Diplomatic Immunity: China faces few consequences over Uighur suppression

On 24th November 2019, a collection of leaked documents from the Chinese government revealed the extent of the suppression of the Uighur ethnic minority in Xinjiang province. The “China cables” confirmed that “re-education camps” were part of a concerted effort to eradicate Uighur culture. In the immediate aftermath, fuelled by popular outcry, Western governments released public statements and passed resolutions condemning the Chinese government. However, more than half a year later the plight of the Uighurs has seen little change.

After the documents were leaked, confirming widespread reports of cultural suppression in Xinjiang province in China’s far West, many international officials expressed outrage. The US described it as a “horrific campaign of repression” and Secretary of State Mike Pompeo accused the Communist Party of committing “very significant” human rights abuses. 

The European Parliament called on the Chinese government to close the “re-education” camps. Heiko Maas, the German Foreign Minister, called for “independent access to the region” for the UN High Commissioner for Human Rights. The UK Foreign Office similarly called for “immediate and unfettered access” for UN observers to Xinjiang. China made no effort to do any of these things.

More recently, on June 17th, Donald Trump signed into law the Uighur Human Rights Policy Act of 2019. However, that same day it was revealed by John Bolton (former national Security Advisor) that Trump had previously encouraged Xi Jinping to go ahead with the camps, saying it was “exactly the right thing to do.” The law itself has been criticised for merely consolidating powers the President already had at his disposal. What is more, Trump signed the law at an untelevised, private event – a symptom of his unwillingness to exacerbate the US-China trade war, which could potentially harm his chances at re-election.

Tragically, this unwillingness to take strong actions over the human rights abuses against the Uighurs is not limited to the US President. At the same time Heiko Maas was calling for a UN investigation, the German government announced it would not interfere with German investments in Xinjiang province, and therefore would not implement sanctions. It just so happens that Volkswagen has a production facility in the province.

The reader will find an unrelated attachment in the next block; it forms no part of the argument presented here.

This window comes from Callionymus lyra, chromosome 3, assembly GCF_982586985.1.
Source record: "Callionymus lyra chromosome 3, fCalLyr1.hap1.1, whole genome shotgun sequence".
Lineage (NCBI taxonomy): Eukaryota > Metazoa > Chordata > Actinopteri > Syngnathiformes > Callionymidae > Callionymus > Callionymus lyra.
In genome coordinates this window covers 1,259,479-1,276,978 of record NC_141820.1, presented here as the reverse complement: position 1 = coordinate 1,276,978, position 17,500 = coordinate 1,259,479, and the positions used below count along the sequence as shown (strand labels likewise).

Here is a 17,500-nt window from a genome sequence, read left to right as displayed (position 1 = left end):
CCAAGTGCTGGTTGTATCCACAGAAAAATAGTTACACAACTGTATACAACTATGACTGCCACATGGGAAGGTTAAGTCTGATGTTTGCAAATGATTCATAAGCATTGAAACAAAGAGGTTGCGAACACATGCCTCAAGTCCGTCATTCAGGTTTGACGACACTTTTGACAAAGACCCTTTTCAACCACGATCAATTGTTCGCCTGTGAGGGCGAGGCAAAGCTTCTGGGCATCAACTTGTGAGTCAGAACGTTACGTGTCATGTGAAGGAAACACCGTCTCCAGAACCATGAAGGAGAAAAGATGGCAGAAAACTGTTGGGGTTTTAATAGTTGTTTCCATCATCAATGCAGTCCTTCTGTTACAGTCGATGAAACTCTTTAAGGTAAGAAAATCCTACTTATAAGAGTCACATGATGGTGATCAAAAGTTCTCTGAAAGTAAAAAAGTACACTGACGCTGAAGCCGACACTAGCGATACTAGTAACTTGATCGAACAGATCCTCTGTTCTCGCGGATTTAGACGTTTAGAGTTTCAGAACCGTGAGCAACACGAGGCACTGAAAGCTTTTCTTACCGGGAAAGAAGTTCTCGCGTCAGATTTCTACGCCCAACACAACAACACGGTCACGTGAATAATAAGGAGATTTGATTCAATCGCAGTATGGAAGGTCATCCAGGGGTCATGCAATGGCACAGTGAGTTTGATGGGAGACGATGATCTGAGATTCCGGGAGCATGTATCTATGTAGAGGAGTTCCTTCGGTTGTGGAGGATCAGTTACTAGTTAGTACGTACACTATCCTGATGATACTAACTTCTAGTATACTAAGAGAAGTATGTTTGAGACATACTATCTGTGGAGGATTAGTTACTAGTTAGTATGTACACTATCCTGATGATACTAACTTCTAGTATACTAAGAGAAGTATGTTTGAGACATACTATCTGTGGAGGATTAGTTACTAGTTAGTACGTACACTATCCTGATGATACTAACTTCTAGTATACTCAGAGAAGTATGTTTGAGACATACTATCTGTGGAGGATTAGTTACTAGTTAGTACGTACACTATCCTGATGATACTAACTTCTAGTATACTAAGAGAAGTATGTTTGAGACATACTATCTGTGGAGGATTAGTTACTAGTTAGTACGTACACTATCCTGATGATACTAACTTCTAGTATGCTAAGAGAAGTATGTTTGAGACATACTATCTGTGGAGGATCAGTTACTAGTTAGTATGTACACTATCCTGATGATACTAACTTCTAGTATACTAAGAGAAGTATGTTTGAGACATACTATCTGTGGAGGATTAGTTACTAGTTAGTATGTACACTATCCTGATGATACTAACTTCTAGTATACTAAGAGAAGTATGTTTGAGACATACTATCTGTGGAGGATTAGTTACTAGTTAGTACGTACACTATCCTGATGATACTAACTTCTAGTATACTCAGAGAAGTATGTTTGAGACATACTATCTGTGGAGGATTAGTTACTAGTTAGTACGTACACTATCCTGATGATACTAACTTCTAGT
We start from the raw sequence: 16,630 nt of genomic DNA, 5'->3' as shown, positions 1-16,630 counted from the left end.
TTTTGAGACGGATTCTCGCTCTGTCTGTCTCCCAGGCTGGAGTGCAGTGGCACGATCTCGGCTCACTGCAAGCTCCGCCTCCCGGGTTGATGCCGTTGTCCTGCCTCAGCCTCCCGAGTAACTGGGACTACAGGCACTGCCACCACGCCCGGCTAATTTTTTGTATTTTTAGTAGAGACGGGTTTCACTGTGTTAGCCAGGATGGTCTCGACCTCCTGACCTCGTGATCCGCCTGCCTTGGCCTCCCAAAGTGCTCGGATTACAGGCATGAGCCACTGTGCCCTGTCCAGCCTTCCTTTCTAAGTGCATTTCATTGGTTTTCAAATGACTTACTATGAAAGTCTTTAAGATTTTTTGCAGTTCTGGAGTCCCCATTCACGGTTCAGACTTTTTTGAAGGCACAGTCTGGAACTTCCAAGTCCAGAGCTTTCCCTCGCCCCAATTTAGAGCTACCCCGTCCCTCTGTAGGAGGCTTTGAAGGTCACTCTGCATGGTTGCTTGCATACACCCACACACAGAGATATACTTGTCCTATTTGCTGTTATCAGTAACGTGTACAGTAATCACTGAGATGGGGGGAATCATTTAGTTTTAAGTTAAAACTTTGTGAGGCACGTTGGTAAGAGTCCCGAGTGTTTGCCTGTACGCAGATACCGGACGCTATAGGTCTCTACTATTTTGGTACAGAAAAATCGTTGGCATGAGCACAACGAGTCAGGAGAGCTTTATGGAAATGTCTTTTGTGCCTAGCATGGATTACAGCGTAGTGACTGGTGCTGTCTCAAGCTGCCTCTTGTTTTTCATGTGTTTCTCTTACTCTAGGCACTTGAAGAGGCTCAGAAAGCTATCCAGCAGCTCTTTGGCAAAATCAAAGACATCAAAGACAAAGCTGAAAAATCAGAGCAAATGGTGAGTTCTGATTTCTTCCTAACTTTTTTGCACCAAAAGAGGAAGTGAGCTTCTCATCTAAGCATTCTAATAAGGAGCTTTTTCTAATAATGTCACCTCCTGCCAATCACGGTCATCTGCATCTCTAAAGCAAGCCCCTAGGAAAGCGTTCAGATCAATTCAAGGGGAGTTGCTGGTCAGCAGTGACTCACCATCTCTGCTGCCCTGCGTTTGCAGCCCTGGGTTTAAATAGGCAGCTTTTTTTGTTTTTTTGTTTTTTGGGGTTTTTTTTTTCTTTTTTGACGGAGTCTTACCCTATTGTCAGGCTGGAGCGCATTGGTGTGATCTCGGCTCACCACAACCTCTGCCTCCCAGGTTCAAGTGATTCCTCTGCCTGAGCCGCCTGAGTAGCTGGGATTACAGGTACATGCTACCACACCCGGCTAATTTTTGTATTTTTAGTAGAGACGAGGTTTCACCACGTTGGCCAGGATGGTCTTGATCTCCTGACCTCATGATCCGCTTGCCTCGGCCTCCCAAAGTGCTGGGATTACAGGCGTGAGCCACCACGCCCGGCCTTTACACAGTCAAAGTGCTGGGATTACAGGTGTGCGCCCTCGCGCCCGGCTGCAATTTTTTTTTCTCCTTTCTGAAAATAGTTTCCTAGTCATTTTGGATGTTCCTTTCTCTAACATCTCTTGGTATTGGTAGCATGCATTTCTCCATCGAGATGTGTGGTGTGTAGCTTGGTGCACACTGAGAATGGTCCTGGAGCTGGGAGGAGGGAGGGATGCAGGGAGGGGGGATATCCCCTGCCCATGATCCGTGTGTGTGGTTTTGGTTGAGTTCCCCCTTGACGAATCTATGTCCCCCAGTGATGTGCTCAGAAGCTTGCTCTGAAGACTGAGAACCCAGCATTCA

More significantly, majority-Muslim countries across the world remained silent over the suppression of the Uighurs, who predominantly practise Islam. When in July and October 2019 a group of EU states and the US signed a letter to the UN condemning the camps, they were met with rebuttals by countries including many Islamic nations such as Pakistan, Oman and Somalia that praised China’s record on human rights.

This reflects the global clout China has been amassing through its Belt and Road Initiative. Large investments in countries such as Belarus, who delivered the October statement, and Pakistan, Nigeria and Somalia amongst others who were co-signatories have made them dependent on Beijing – a sign of its ascendancy on the global stage.

Even among countries not part of the Belt and Road Initiative, economic ties to China seem to have limited their actions to public statements and weak resolutions. Xinjiang province, whilst not an industrial hub, is connected to Western supply chains and consumers. According to a report by the Centre for Strategic and International Studies (CSIS), the province produces  80 percent of China’s cotton and around 20 percent of the world’s. With many economies across the world dependent on Chinese manufacturing, few wish to cross its government.

However, with reports such as that of the CSIS and Australian Strategic Policy Institute detailing the connections between Uighur forced labour in (and beyond Xinjiang) and well-known global brands, there had been pressure building for foreign companies to review their supply chains for human rights violations. During the coronavirus pandemic, that pressure largely dissipated as attention shifted towards countries’ own borders. This must change.

It is not enough for governments to release statements buried in press-releases, as the EU did after a summit with Chinese leadership on June 22nd. Companies found to be linked to forced labour in and beyond Xinjiang should be subject to export controls or public campaigns by consumers and governments. What is more, the Chinese leadership must be openly and publicly challenged on its treatment of minorities in Xinjiang and a UN independent investigation should be allowed to access the province. 

Perhaps most importantly, public scrutiny of the treatment of Uighurs in Xinjiang must be kept up. The plight of the Uighurs has been recorded in global media since their systematic detention began in 2017. In 2019, with the release of the incriminating documents, public awareness of the crisis surged. Since then, little has changed and international pressure on China has waned. For any progress to be made, people the world over must first be aware of the crisis and publicly voice concern. Without that, the largest mass detention of a minority since World War II will be met with silence.

 

Image: A protest for Uighur rights, Langkawi via Flickr

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